Children's Hospital Colorado

Jose Alejandro: Fetal MMC Repair in the Face of a Pandemic

Jose Alejandro as a baby

Nohely’s pregnancy was going well until her 20-week ultrasound in February 2020. She and her husband were first-time parents, excited to catch a glimpse of their baby, albeit on a screen.

The ultrasound didn’t go well.

“They told us, your son is paralyzed,” she remembers. “They said we should end the pregnancy.”

The diagnosis: myelomeningocele, or MMC, the most severe form of spina bifida. It occurs when the neural tube fails to close during development, leaving the spine and nerves exposed to amniotic fluid. That exposure can result in a host of problems, including paralysis.

Jose Alejandro Fetal MMC Repair with Mom.jpg

Nohely sought a second opinion. The diagnosis was correct, but there was hope. Before long, she was seeing a team at a hospital in Chicago, working through the many meetings, evaluations and consultations needed to prepare for fetal surgery. It was scheduled for April 6.

A week before, the hospital called and canceled. They had to suspend “elective” surgeries due to COVID-19.

The benefits of fetal surgery for MMC

In the mid-2000s, The Management of Myelomeningocele Study, or MOMS trial, decisively established fetal MMC repair as the gold standard for MMC treatment. Children who got the repair while still in the womb had better mental development, motor function and likelihood of walking unassisted than children who got it after birth. The team also saw a reduced need for shunting to divert fluid buildup from the brain, a common MMC complication.

“It’s a technically challenging operation,” says pediatric and fetal surgeon Kenneth Liechty, MD. “You’re operating on a fetus a fraction of a pound, keeping the fetus in the womb throughout, and then closing the mother back up.”

The surgery is performed at just a handful of centers throughout the country. The Colorado Fetal Care Center’s outcomes and quality measures for fetal MMC repair are among the best in the nation, but the operation still involves risks, one of which is the potential of pre-term labor. That risk goes up significantly after 26 weeks’ gestation, the universally accepted cutoff.

When Nohely got the cancelation, she was 25 weeks.

COVID-19 cancelations of non-elective surgeries

In late March, cases of COVID-19 were spiking around the nation. Stay-at-home orders were getting issued, businesses shutting down. Hospitals were suspending elective procedures, especially at adult centers, where there was a real fear of running out of intensive care beds.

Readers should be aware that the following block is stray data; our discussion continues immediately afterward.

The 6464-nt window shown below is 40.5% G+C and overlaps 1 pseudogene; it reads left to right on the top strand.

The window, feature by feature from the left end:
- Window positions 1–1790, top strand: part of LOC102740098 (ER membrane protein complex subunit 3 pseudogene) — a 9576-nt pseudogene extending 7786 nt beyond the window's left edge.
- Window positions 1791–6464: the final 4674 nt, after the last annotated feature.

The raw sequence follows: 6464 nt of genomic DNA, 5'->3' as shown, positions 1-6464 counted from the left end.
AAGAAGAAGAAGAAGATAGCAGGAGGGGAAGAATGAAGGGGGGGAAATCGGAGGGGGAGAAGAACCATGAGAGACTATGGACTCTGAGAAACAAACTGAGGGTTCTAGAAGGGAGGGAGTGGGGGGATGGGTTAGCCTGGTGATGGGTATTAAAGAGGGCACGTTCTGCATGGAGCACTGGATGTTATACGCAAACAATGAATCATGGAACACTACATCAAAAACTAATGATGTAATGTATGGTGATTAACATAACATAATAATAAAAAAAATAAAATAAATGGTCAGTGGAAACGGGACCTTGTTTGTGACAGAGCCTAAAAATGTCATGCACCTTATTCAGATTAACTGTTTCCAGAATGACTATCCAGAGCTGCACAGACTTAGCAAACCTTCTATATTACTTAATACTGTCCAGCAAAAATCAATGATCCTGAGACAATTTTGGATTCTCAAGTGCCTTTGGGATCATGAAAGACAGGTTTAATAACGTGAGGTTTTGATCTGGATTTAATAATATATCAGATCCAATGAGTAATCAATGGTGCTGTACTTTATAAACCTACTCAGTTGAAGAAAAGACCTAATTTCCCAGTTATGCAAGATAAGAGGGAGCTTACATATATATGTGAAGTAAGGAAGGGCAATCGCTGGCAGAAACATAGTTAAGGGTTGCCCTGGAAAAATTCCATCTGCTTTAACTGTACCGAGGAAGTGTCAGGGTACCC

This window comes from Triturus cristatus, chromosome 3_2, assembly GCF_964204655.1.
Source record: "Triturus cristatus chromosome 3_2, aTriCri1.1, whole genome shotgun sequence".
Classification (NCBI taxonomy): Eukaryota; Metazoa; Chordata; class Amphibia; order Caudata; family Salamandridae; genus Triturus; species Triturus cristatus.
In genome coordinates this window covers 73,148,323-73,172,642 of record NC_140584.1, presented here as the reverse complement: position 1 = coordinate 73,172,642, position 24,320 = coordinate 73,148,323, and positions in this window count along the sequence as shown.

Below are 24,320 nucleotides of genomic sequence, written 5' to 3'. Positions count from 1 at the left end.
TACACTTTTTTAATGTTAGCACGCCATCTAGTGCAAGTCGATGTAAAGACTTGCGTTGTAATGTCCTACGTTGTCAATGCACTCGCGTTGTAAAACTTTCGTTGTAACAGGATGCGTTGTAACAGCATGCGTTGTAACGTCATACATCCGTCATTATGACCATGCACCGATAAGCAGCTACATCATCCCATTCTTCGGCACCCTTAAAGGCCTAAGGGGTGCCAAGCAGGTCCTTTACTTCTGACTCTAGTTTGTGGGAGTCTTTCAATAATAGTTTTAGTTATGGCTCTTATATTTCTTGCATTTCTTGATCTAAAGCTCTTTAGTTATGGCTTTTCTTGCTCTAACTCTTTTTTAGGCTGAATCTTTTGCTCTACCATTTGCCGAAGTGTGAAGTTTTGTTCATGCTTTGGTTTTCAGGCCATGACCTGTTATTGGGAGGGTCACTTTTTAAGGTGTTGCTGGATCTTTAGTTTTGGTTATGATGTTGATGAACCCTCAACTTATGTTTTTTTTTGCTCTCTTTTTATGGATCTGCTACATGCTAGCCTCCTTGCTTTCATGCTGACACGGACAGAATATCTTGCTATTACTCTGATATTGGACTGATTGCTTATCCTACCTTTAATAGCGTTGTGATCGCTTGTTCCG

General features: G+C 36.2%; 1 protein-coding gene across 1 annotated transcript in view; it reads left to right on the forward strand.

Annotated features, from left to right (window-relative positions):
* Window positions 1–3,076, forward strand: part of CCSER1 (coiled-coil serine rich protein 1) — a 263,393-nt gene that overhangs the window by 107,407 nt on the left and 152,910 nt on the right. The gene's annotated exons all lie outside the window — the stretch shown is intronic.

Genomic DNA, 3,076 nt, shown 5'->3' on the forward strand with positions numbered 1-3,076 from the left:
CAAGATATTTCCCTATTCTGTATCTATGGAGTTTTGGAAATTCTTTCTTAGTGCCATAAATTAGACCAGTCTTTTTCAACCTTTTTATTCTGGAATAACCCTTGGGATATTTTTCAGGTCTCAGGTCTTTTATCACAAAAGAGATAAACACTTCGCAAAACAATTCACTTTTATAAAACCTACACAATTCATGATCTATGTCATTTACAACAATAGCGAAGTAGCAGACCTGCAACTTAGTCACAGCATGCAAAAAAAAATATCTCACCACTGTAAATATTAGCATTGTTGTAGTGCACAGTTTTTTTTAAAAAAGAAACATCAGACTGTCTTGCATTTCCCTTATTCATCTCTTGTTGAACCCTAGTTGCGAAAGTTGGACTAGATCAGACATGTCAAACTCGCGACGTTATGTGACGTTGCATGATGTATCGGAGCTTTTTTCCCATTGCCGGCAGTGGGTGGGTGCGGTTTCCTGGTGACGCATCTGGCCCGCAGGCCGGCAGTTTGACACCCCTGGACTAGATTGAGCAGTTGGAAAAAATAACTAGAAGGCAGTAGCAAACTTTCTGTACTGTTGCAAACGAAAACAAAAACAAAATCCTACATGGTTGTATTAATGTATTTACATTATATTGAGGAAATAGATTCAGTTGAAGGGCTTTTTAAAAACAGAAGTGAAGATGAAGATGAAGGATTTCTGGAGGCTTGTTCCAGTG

In Chicago, Nohely’s MMC repair had to be put on hold. But Nohely couldn’t wait.

Her team helped her book an intake and surgery at another hospital a roughly five-hour drive away. Three hours later, they called canceled, too. Next on the list was a center in Minnesota.

“I was about to leave the house, no joke, hand on the doorknob ready to leave when they called and canceled,” Nohely says. “At that point I just broke down. Three hospitals, all canceled. We couldn’t even figure out how to calm down.”

Nohely had four days left. Her team suggested two last possible options: a hospital on the east coast and the Colorado Fetal Care Center. The Colorado Fetal Care Center called 20 minutes later.

“A lot of fetal centers are housed in adult hospitals,” says Dr. Liechty. “We’re not an adult hospital, and we didn’t have the volume of sick adults that other centers were dealing with, so we were able to remain fully operational when other fetal care centers were closing their doors. And we don’t view this surgery as elective, because we know the clock is ticking.”

Nohely remembers the call vividly: “They said, if you start driving now, no way will we cancel.”

Fetal MMC repair at the Colorado Fetal Care Center, and after

Nohely and her husband made the 18-hour drive and got in on Friday. On Monday, the last possible day, Nohely went into surgery.

“It was a good-sized defect,” Dr. Liechty remembers, “But we were reassured because there was good leg and ankle movement, so that tells us there hadn’t been spinal damage.”

The team also saw a reversal of the fluid buildup in the brain, avoiding the need for shunting.

Nohely and her husband stayed in Aurora, Colorado, for four weeks after the surgery. The Colorado Fetal Care Center team wanted to keep an eye on her healing and be on hand for any complications, and they didn’t want her to be traveling during the COVID-19 surge. Children’s Colorado provided accommodations for two weeks, and the social work team at Nohely’s referring hospital helped put them up for two weeks more.

It was a team effort, and a load off Nohely’s mind during a stressful time.

Life after fetal spina bifida surgery

Nohely and her husband eventually delivered their baby, Jose Alejandro, back home in Chicago. Although the Colorado Fetal Care Center has a dedicated labor and delivery unit for high-risk deliveries, the goal is always to get moms back to their own communities when possible, close to their families and support systems.

“From the report, the wound looks very well healed, and I understand the baby has good foot motion,” says Dr. Liechty. “I’m really happy we could help.”

“He is doing phenomenal,” says Nohely. “My delivery hospital, they said Children’s Colorado did an amazing job. I owe them everything.”